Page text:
Camera traps capture photos of predators in Myanmar
September 4, 2008
Using camera traps survey techniques, researchers from WCS’s Myanmar Program have combed the 3,250-square-kilometer core area (approx. 1,250 square miles) of the Hukaung Tiger Reserve, the world’ largest protected area for tigers, for evidence of the big cats and other wildlife. The recently published data were gathered between December 2002 and May 2004.
During that time, the researchers photographed six individual tigers some 21 times in the reserve, and this has allowed the first ever scientific estimate of abundance for these big cats in northern Myanmar.
Photos show a tiger and a large Indian civet. Courtesy of WCS Myanmar Program.
Researchers have also confirmed the continued existence of 18 smaller carnivores in a variety of habitats across Myanmar, according to another study by WCS’s Myanmar Program that appeared in the April edition of the journal Small Carnivore Conservation. Data on small carnivores gathered from camera-trap surveys in wild areas across the country were supplemented by the examination of animal remains found in villages and markets. The researchers found that some species such as the yellow-throated marten and the common palm civet are common throughout their country range. Red pandas were not photographed but identified as present in Hkakaborazi National Park and other areas. Other species that were not detected at all in the surveys, such as four species of otter, could be in need of protection.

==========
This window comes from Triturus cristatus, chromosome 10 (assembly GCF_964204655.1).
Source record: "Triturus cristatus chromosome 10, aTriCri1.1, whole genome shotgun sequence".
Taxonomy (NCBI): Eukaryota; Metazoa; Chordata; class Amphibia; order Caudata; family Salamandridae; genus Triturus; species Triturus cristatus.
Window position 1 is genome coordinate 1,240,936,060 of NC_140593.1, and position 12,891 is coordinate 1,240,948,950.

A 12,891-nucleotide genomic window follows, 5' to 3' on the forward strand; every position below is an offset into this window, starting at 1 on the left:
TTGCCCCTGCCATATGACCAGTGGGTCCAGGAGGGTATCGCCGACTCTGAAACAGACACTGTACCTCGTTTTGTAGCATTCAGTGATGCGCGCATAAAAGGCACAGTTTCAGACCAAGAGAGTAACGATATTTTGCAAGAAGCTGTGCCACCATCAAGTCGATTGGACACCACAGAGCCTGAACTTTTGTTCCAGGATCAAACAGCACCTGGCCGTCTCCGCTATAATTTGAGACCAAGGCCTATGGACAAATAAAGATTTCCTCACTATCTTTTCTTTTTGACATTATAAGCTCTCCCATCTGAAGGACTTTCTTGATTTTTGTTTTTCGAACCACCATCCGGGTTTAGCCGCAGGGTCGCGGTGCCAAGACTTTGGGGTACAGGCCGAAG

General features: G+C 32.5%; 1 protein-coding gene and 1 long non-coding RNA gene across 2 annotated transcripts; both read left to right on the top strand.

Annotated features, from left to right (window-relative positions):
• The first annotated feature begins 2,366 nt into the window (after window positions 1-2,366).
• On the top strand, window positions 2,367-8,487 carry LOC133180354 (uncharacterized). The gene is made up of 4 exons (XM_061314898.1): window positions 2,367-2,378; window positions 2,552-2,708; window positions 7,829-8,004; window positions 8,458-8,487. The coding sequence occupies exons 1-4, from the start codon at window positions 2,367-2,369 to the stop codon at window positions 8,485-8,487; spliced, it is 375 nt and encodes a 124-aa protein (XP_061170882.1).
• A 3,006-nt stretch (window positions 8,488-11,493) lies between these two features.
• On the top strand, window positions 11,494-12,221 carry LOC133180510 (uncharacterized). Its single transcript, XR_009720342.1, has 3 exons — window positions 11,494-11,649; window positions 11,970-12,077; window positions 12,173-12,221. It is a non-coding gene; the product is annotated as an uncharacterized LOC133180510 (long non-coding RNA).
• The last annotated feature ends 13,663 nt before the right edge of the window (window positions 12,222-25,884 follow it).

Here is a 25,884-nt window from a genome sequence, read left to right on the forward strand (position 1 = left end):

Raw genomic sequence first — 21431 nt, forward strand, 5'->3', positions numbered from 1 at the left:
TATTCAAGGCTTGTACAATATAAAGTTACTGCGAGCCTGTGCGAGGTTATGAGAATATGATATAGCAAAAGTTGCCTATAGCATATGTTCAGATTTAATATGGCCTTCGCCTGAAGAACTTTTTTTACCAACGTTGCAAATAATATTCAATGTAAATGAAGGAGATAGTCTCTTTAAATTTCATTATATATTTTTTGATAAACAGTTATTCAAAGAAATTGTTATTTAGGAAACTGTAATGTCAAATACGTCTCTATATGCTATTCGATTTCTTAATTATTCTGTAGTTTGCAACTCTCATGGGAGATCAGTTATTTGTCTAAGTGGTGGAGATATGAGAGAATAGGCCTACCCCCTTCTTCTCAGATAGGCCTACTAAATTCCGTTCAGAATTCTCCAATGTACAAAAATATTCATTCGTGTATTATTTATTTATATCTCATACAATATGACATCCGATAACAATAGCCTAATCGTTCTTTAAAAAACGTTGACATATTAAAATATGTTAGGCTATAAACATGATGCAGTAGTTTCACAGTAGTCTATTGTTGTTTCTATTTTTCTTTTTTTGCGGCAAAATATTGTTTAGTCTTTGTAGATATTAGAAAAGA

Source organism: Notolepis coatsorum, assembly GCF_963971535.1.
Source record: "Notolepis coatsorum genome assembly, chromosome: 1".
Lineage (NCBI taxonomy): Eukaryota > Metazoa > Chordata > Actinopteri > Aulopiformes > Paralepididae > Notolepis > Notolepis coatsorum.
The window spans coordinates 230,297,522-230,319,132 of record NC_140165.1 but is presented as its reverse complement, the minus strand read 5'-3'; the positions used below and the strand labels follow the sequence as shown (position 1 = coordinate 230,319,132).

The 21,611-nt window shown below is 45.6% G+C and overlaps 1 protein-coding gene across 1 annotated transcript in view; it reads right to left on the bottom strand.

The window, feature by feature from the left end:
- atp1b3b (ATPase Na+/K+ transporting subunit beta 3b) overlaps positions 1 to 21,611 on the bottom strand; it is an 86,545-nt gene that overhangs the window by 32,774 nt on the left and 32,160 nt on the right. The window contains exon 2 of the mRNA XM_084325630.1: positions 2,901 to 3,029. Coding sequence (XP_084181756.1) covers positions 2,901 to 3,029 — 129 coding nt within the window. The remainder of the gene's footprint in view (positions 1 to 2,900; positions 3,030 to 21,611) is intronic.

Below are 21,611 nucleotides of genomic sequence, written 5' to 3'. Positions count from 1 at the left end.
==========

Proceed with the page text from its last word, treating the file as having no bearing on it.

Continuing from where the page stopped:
“One of the most important needs for the conservation of these wild places is to get a better understanding of the status of these predators,” said WCS researcher U. Than Zaw, lead author of the small carnivore study. “So far, we’ve determined that otter populations have been decimated, mostly through a combination of hunting for their pelts and for medicines, and through loss and disturbance of their aquatic habitats. Otters require immediate conservation management. As for the other species, continued monitoring is needed to better ascertain the ecological needs of Myanmar’s wildlife.”
Funding for the research efforts were provided by the U.S. Fish and Wildlife Service’s Rhino and Tiger Conservation Fund, the National Fish and Wildlife Foundation’s Save the Tiger Fund, and the Liz Claiborne Art Ortenberg Foundation.